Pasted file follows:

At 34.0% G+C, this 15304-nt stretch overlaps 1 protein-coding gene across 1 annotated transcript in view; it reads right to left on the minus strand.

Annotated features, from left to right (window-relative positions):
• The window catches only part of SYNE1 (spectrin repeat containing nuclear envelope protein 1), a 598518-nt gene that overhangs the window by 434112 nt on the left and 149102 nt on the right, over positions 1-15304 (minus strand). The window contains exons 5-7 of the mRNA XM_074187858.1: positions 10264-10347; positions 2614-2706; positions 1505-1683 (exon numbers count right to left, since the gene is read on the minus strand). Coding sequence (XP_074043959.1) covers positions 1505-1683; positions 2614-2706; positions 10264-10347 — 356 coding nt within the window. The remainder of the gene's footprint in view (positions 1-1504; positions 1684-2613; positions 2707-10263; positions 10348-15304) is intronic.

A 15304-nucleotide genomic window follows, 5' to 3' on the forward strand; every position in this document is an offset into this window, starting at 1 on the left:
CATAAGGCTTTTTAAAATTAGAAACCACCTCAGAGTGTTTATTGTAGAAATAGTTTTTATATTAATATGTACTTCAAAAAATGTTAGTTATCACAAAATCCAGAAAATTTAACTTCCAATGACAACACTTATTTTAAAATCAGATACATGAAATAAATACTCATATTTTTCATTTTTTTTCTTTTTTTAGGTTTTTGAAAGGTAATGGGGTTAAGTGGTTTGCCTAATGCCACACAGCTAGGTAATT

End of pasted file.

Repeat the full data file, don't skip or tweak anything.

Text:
At 34.0% G+C, this 15304-nt stretch overlaps 1 protein-coding gene across 1 annotated transcript in view; it reads right to left on the minus strand.

Annotated features, from left to right (window-relative positions):
• The window catches only part of SYNE1 (spectrin repeat containing nuclear envelope protein 1), a 598518-nt gene that overhangs the window by 434112 nt on the left and 149102 nt on the right, over positions 1-15304 (minus strand). The window contains exons 5-7 of the mRNA XM_074187858.1: positions 10264-10347; positions 2614-2706; positions 1505-1683 (exon numbers count right to left, since the gene is read on the minus strand). Coding sequence (XP_074043959.1) covers positions 1505-1683; positions 2614-2706; positions 10264-10347 — 356 coding nt within the window. The remainder of the gene's footprint in view (positions 1-1504; positions 1684-2613; positions 2707-10263; positions 10348-15304) is intronic.

A 15304-nucleotide genomic window follows, 5' to 3' on the forward strand; every position in this document is an offset into this window, starting at 1 on the left:
CATAAGGCTTTTTAAAATTAGAAACCACCTCAGAGTGTTTATTGTAGAAATAGTTTTTATATTAATATGTACTTCAAAAAATGTTAGTTATCACAAAATCCAGAAAATTTAACTTCCAATGACAACACTTATTTTAAAATCAGATACATGAAATAAATACTCATATTTTTCATTTTTTTTCTTTTTTTAGGTTTTTGAAAGGTAATGGGGTTAAGTGGTTTGCCTAATGCCACACAGCTAGGTAATT